Recent literature on neuroscience might be summarized:
Even in the healthiest of brains, there is not one unanimous will, there are several. Some urges are louder and more persuasive, while others are hopelessly outgunned. Certain impulses are too quick to notice, and we act on them before we realize it. Others are much slower. Even others, elemental. But in short, the gray matter is soaked by numbers of conflicting neurotransmitters, and therefore by numbers of conflicting wills. To the point that the terms id, ego and superego need a dozen new counterparts. Yet for most of us, it all comes together as a cohesive whole.
Like no other album we can name, Silent Land Time Machine’s June 6 EP I am no longer alone sounds exactly like result of that, like the balance struck between the multitude of wills. In this case, of aesthetic wills. This is a place of acoustic lushness, AM radio distance, electronic trickery, vocal horseplay, groovy dissonance, and a USB cable plugged into Renoise at one end and the psyche at the other. Case in point, the full title: I am no longer alone with myself and can only artificially recall the scary and beautiful feeling of solitude.
Nowhere is the balance more evident than with the angular carnival waltz “an own to one’s room.” A muffled, processed piano opens the track, joined after a measure or two by wobbly vowels, the sound of the human voice reprocessed into a kazoo. (You’d be just in mistaking this for an instrumental album at first, but no, that’s a voice, with verse and chorus and all.) To this point the intent of the song seems pretty clear: Beckett-inspired absurdism for its own sake. Yet now an unadorned piano bit appears at the mid-span, alongside pangs of viola. But still there are no easy answers: the clouds of whimsy do not part for a lovely finish. Instead, the thesis and antithesis braid together for a heady and complex synthesis. Mental.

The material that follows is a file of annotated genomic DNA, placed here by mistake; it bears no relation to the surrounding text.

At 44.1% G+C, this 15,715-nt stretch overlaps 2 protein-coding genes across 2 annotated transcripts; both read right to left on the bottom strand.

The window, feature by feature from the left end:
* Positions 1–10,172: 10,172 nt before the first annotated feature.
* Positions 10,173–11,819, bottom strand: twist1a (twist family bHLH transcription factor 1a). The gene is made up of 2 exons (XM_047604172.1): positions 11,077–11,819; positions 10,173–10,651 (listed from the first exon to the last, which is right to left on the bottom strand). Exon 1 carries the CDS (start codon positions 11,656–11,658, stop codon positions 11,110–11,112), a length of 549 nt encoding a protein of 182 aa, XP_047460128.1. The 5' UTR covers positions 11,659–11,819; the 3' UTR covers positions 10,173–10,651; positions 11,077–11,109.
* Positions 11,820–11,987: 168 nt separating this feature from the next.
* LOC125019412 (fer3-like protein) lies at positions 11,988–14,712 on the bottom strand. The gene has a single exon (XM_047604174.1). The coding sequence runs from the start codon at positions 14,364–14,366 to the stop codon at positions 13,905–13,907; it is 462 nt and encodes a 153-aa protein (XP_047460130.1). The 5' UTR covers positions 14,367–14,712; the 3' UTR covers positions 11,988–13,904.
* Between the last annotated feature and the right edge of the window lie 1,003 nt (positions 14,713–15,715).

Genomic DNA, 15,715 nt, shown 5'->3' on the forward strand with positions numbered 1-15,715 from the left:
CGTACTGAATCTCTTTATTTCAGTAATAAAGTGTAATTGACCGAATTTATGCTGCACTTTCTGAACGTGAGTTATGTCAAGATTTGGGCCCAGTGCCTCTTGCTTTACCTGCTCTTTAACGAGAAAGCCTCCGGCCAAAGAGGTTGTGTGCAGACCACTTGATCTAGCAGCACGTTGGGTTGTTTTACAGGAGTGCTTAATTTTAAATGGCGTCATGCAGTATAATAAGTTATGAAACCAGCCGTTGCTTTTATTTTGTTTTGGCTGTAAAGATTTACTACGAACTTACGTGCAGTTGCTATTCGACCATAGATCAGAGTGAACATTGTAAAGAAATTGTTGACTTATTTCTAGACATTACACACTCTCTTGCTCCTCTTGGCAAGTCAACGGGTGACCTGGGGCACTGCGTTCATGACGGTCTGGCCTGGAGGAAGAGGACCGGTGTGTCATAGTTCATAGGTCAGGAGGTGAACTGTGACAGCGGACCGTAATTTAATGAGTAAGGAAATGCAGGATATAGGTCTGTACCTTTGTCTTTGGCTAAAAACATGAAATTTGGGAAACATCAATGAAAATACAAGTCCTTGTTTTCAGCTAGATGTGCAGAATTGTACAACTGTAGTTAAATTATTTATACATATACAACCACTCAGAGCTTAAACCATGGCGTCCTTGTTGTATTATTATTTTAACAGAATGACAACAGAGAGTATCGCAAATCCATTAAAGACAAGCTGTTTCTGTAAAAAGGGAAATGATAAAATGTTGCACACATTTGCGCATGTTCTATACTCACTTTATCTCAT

The tension isn’t always so high. “remembering names” and album closer “dealing w/ doubt” are simply beautiful, without some new compositional firework setting off every few measures. For example the former allows a stark viola loop to rise from and sink back into gentle, ambiguous oscillations (however tempting it might have been, there is no quick-fix piano/noise dialectic to be had). Other songs tend more toward the quirky, say “automata” or opener “even floating islands fall,” which is the closest stop to the artist’s hometown of Austin, Texas we will find; let’s agree on “animated Kentucky” just to keep the discussion moving. Scant tuned percussion, banjo, and the same exaggerated vocals from “an own to one’s room” set the pins up, while the busy scratching of viola and a noisy, syncopated rhythm knocks them down. But the album highlight is “dealing w/ doubt,” which layers whispers of strings over two-way radio electronics and a gradual blanket of static.
With the vinyl debut coinciding with the anniversary of Carl Jung’s death, I am no longer alone takes its title from the final pages of Jung’s journals. So the album’s last surprise is that our first impressions were true: this is the sound of the fragmented self, with all of the humor, terror, absurdity and beauty that it implies.